Antitrust Agencies Release Draft Vertical Merger Guidelines: A Healthcare Perspective
The Department of Justice (“DOJ”) Antitrust Division and the Federal Trade Commission (“FTC”) recently released a draft of their updated Vertical Merger Guidelines (the “Guidelines”), the first update since 1984. Healthcare attorneys have anxiously awaited the Guidelines, hoping to gain insight into the agencies’ analysis of combinations across different levels of the delivery system amid increasing enforcement. What do healthcare professionals need to know about the Guidelines and the potential impact on vertical mergers in the healthcare industry? Below, we offer our take on the Guidelines and look back at recent enforcement of vertical mergers in the industry.
Our Take on the Guidelines
The Guidelines do not reflect a major departure from traditional merger analysis, but that approach to vertical mergers in and of itself is a significant change from the 1984 Guidelines. The previous Guidelines reflected the view that “non-horizontal mergers are less likely than horizontal mergers to create competitive problems,” since they do not eliminate market competitors and have many pro-competitive justifications, such as lower prices and increased quality. In recent years, however, the agencies have shown increasing concern about the potential anticompetitive effects of vertical mergers, so it is not surprising that the updated Guidelines reflect this view. Under the proposed Guidelines, the agencies will now apply the same principles as those found in the Horizontal Merger Guidelines to determine whether a merger between vertically related companies will substantially lessen competition in any relevant markets. A previous alert discusses in detail the significant provisions of the Guidelines.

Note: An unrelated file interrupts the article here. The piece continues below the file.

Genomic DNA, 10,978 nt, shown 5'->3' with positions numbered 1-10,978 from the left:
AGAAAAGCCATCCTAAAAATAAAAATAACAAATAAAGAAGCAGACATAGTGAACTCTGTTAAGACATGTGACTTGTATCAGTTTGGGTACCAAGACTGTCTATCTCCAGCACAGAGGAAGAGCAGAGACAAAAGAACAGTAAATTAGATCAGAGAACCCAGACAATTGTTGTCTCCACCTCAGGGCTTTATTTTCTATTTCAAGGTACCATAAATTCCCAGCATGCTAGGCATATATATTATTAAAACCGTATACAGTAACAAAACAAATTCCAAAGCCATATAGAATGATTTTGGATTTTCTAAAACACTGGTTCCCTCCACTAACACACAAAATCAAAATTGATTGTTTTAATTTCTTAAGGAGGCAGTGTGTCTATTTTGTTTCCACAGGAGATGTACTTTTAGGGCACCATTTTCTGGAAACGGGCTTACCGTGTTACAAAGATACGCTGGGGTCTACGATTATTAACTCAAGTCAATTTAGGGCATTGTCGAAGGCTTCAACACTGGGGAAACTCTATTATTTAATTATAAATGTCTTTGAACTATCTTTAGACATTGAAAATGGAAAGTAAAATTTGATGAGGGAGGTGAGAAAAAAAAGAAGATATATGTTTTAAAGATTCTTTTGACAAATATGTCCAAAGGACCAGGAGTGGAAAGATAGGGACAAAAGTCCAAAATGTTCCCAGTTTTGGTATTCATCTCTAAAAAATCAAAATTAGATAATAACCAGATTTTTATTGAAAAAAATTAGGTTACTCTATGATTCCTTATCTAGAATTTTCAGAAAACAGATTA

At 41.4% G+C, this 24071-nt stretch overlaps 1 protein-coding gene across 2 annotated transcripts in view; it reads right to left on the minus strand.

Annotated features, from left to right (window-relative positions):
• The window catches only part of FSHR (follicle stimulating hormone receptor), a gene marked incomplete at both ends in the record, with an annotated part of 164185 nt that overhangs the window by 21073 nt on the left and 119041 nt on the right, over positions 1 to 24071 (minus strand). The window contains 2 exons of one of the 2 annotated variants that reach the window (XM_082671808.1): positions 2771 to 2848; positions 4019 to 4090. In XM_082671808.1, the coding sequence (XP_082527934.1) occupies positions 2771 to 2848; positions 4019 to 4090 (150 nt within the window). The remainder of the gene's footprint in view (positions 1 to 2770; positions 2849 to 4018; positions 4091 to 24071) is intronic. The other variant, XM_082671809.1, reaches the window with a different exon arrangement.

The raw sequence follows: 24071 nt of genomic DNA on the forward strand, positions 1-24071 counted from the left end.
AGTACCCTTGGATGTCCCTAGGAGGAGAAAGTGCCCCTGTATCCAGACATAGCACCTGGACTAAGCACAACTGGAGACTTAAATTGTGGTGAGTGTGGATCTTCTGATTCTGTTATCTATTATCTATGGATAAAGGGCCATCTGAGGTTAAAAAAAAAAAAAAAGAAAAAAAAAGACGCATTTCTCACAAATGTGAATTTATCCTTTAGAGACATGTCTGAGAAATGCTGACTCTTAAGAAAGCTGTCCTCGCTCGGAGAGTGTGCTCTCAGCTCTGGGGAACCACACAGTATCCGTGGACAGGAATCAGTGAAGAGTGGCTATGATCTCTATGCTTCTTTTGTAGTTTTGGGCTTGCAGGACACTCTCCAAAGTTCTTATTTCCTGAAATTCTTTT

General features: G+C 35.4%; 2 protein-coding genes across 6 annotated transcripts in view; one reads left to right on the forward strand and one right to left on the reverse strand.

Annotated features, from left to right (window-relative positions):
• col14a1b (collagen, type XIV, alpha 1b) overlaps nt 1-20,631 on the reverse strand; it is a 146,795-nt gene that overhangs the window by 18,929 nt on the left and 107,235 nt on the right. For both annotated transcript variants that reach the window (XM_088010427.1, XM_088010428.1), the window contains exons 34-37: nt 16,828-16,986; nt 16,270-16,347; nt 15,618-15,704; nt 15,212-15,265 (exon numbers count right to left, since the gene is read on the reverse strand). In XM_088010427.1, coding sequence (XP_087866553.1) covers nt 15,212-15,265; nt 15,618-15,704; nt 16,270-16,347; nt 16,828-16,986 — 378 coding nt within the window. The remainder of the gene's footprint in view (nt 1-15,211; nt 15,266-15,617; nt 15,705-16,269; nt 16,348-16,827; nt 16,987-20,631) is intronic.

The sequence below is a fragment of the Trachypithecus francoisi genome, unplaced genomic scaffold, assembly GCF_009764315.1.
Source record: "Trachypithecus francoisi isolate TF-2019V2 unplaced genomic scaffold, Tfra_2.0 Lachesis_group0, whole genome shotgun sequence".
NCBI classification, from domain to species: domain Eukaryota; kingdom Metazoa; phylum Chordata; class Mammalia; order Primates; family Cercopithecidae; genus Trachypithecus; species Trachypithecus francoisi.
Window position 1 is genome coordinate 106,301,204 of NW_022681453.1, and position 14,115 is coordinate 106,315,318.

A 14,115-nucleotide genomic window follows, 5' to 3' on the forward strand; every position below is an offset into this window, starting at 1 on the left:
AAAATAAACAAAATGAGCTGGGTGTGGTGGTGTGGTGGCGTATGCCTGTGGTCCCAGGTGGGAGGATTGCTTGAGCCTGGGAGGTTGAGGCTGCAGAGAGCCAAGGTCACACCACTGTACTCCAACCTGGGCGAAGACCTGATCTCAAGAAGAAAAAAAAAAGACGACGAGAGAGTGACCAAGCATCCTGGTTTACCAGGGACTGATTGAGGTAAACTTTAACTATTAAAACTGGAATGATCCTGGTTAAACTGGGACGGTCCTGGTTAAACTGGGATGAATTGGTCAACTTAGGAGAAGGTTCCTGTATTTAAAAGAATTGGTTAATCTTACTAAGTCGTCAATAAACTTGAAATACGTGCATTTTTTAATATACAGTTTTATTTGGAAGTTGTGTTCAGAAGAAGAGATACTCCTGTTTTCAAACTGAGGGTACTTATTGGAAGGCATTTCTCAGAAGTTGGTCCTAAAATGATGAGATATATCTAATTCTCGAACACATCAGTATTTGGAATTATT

Despite recent and growing anticipation of future enforcement of vertical mergers in the healthcare industry, the Guidelines are silent on the topic of healthcare and do not use any healthcare-related examples. As in the horizontal merger context, the salient issue according to the draft Guidelines remains whether the proposed transaction will substantially lessen competition in the relevant markets. The draft Guidelines will be open for public comment until February 26, 2020, and additional changes could be made to the final version.  In light of the Guidelines, we look at several noteworthy healthcare vertical mergers below.
Recent Vertical Challenges in the Healthcare Industry
In 2019, the FTC announced a settlement with UnitedHealth Group (“United”) and DaVita Medical Group (“DaVita”), which resulted in United’s divestiture of DaVita’s Las Vegas operations. The settlement resolved the FTC’s complaint that United’s acquisition of DaVita would reduce competition in the Las Vegas area in markets for managed care provider organization services sold to Medicare Advantage insurers, as well as Medicare Advantage plans sold to individual Medicare Advantage members. The FTC alleged that United’s acquisition of DaVita, a large combined managed care provider organization (“MCPO”), would allow United to raise the costs of its MCPO services to rival Medicare Advantage insurers.
The agencies have also successfully challenged mergers with both horizontal and vertical overlap in recent years. In 2019, the Eighth Circuit Court of Appeals upheld a 2017 preliminary injunction that halted Sanford Health’s (“Sanford”) acquisition of Mid Dakota Clinic (“Mid Dakota”), resulting in Sanford abandoning the acquisition. The FTC had alleged that Sanford, a healthcare system and seller of health insurance, would obtain market shares exceeding 75 percent across four practice areas through its acquisition of Mid Dakota, a provider of primary care and specialty medical and surgical services. The FTC argued that the fact that Mid Dakota was also the largest source of referrals for inpatient admissions to a competitor of Sanford was also relevant.